As is shown in FIG. 1, terminal 120b is able to received radio transmission from either AP 170a or 170b (indicated by arrows 130) and may select one of them to connect to the Internet. Terminals 120c and 120d receive radio communication from AP's 170c and 170d, respectively. Terminal 120a is transmitting radio communication to AP 170d, while terminal 120e is unable to receive any radio communication.
 Each of the terminals 120a-120e runs a client implemented according to an embodiment of the subject invention. Once a terminal connects to the Internet 100 via any AP, the client communicates with server 100 to enable dynamic updating of the network and improved connectivity of the terminals. For example, client 280A is installed and is run on terminal 220a. Similar clients run in the other terminals, and are referred to collectively herein as clients 280. Certain elements of clients 280 are depicted in exemplary client 280A. As shown in FIG. 2, according to this embodiment, client 280A comprises an access point suitability verification daemon or module 222, an Internet connection verification daemon or module 224, neighboring access points verification daemon or module 226, and AP database 228. The functionality of these elements will be described below with respect to a method implemented according to an embodiment of the invention.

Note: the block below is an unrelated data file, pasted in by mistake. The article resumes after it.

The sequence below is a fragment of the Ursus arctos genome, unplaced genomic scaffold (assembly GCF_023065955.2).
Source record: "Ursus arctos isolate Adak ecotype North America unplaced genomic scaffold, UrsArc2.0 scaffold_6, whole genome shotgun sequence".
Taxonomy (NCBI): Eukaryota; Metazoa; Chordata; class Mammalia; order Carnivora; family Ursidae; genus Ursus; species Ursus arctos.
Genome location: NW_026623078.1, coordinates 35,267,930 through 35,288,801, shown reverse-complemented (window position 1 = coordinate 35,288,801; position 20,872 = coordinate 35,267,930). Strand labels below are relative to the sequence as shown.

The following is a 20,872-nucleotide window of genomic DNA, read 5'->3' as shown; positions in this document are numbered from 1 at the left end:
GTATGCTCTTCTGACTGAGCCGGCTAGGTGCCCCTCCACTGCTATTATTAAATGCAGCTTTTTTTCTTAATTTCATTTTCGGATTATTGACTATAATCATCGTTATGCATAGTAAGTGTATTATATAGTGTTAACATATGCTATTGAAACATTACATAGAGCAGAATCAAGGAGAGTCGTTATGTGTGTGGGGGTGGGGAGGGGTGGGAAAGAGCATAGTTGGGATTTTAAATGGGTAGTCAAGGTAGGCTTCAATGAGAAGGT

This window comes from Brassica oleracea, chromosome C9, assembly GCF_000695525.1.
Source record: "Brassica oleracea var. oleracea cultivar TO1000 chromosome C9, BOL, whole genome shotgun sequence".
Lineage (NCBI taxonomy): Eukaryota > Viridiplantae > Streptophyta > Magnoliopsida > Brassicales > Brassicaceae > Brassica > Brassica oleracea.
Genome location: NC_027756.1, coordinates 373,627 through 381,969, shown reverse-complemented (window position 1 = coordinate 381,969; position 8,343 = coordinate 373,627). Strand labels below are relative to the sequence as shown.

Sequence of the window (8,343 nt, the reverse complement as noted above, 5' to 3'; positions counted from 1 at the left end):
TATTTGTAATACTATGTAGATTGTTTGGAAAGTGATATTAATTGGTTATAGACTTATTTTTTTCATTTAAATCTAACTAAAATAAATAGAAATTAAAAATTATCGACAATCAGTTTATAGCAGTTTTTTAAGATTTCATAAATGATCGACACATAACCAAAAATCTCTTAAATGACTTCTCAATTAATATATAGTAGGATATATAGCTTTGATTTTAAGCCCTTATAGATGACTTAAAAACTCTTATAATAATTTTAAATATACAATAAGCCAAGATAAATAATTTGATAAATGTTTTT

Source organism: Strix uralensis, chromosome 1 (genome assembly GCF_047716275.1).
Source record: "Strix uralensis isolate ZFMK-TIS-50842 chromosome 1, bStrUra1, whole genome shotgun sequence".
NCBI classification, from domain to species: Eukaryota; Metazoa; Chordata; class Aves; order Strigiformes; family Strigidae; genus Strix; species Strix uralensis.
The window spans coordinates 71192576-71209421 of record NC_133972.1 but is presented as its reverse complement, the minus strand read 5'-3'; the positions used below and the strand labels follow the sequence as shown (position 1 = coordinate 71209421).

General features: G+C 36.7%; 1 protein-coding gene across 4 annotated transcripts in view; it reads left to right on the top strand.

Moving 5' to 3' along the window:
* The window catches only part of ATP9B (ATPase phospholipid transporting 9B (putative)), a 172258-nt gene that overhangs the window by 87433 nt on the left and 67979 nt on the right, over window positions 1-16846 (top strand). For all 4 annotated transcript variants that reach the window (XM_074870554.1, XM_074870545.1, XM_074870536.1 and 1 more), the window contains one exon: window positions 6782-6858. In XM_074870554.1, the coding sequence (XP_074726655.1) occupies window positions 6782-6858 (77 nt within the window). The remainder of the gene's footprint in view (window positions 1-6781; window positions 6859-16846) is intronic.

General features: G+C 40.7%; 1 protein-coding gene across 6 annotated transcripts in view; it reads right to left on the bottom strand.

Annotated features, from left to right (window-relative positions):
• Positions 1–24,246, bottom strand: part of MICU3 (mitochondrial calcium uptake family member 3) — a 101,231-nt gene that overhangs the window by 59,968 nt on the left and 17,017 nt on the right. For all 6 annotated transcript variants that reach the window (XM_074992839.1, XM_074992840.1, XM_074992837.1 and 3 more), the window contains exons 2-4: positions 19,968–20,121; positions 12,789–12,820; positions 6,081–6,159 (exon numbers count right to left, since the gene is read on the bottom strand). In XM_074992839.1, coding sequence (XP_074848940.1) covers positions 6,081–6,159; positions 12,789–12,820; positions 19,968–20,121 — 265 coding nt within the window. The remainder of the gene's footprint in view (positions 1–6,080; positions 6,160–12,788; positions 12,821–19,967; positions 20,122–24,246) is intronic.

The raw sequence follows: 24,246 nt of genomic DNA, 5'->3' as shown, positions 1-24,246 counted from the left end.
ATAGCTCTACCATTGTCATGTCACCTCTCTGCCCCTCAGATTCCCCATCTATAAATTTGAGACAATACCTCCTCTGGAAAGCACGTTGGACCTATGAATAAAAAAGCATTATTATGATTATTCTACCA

When any of the terminals running client 280 is connected to the Internet, the terminal sends updates in the form of connectivity reports to server 210, as shown by arrows 221, 223. The updates include data collected when each client attempts to connect to an access point and may be in the form of historical report of several historical attempts, as will be explained further below. Similarly, when the terminal connects to the Internet it also receives updates from the server 210. These updates include data about new AP's recently added to the network and AP's that were removed from the network, AP current loads, access parameters, etc. Depending on the implementation and on the user's preferences, the updates may be all encompassing or only relating to AP's in the geographical area(s) of interest to the user.
 Server 210 includes database 250, which stores historical data about radio broadband access resources. Server 210 also includes a processing module 260, which evaluates accessibility (i.e., connection profile) and bandwidth of various AP's based on clients' reports and stores the information as an update in database 210, as shown by arrow 231 A processor 270 controls the operations of the database 250 and evaluation module 260, and communication with the clients 280.